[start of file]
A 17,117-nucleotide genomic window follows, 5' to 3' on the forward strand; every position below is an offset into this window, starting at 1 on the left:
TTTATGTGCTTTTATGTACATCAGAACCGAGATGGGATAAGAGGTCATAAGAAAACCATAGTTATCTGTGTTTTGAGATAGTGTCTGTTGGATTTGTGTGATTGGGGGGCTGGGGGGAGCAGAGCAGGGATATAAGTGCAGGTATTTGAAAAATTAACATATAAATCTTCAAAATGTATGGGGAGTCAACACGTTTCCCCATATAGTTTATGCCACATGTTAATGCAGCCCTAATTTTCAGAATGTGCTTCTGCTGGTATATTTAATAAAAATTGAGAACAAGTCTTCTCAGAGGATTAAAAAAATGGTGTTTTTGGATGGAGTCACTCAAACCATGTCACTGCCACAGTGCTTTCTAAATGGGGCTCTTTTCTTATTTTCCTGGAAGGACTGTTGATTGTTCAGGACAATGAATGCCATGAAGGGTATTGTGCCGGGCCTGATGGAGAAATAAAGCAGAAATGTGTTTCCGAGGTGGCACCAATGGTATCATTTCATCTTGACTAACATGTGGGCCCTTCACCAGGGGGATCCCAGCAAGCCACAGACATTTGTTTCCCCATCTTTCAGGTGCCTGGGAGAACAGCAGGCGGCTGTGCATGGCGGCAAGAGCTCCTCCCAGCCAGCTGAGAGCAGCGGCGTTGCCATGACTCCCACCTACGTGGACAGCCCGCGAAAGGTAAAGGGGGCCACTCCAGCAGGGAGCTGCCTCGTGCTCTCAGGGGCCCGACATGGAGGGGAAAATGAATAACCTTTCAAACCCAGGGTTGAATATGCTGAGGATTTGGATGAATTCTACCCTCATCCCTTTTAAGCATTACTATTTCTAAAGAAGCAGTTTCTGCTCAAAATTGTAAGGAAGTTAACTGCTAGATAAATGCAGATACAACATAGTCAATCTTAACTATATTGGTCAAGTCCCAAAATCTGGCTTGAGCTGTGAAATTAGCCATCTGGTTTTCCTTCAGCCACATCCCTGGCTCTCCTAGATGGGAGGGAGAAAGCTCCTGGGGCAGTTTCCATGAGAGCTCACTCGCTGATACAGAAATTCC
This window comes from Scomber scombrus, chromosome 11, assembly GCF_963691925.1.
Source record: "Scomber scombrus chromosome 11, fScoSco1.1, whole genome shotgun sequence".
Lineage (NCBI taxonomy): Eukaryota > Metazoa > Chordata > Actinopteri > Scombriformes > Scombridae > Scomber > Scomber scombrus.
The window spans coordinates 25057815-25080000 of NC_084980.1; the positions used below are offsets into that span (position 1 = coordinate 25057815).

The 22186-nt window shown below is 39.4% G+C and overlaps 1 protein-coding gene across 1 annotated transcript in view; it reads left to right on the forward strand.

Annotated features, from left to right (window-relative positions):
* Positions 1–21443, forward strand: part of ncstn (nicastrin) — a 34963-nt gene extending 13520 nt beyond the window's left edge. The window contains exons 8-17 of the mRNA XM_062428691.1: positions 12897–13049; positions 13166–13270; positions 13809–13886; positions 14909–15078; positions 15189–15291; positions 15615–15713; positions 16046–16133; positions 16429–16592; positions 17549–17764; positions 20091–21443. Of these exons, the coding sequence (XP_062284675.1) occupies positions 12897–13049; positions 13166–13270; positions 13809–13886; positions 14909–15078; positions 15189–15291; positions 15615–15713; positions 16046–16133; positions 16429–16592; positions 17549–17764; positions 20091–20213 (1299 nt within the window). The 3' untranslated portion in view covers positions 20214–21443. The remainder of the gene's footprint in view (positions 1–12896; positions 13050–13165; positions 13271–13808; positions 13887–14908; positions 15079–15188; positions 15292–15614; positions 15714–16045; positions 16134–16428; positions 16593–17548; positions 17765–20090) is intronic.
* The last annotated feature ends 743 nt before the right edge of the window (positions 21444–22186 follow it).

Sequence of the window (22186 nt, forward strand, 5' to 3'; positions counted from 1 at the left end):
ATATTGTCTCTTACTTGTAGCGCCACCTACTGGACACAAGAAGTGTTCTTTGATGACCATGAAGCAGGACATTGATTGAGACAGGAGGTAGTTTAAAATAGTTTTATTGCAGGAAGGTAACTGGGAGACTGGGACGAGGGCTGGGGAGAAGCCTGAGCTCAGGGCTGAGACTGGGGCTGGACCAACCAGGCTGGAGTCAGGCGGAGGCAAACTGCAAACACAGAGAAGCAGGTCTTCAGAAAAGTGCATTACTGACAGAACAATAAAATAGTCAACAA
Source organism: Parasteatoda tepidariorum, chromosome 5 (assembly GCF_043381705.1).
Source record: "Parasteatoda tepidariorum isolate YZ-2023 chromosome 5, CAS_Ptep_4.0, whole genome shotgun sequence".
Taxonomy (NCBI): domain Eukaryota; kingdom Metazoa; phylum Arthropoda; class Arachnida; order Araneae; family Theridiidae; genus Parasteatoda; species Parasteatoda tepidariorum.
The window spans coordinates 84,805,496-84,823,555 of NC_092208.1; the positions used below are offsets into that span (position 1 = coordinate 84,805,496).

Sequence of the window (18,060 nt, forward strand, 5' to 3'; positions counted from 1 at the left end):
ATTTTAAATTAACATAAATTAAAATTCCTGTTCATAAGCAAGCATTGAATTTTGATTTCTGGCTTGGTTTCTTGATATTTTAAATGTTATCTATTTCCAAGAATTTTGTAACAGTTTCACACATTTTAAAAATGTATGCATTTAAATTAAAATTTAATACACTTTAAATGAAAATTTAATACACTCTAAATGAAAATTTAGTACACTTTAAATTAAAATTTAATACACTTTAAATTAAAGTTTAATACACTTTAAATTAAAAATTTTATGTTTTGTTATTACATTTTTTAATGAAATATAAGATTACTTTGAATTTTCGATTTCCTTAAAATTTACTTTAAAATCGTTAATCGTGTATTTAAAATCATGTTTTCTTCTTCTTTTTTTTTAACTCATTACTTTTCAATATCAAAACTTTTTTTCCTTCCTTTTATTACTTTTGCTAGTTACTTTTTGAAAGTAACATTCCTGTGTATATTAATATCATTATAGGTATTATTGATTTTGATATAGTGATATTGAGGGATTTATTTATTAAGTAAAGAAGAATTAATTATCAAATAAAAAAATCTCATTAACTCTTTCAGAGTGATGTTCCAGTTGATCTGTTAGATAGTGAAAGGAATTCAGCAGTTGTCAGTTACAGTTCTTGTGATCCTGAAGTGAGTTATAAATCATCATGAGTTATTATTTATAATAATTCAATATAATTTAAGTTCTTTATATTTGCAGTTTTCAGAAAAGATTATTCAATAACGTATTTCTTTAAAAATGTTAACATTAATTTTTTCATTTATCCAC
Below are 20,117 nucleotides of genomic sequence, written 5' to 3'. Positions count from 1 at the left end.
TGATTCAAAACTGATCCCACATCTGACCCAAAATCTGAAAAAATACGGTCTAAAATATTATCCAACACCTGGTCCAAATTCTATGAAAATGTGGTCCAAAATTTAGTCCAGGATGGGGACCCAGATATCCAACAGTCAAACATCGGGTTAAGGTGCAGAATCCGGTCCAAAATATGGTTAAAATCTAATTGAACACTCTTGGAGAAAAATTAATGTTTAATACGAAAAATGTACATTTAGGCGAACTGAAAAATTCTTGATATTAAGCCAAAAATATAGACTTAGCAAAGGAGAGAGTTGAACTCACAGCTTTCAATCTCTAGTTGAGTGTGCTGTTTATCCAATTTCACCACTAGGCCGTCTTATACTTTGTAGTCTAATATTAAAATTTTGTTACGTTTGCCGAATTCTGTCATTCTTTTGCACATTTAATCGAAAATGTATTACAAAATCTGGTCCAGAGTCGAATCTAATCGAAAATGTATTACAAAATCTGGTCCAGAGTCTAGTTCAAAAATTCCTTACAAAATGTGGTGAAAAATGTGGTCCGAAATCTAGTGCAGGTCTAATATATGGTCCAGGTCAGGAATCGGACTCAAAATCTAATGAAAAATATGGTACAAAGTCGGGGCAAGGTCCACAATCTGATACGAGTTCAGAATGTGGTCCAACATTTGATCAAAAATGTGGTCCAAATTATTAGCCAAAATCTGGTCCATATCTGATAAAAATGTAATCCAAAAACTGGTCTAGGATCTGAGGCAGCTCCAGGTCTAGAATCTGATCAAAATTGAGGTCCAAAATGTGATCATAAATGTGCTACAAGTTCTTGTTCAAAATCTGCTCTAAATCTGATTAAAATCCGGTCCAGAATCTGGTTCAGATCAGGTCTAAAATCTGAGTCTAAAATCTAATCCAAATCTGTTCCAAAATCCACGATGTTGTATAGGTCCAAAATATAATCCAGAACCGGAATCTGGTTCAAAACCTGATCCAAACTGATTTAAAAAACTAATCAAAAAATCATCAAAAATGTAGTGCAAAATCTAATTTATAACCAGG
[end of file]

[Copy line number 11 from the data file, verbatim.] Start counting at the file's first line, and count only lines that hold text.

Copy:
Sequence of the window (22186 nt, forward strand, 5' to 3'; positions counted from 1 at the left end):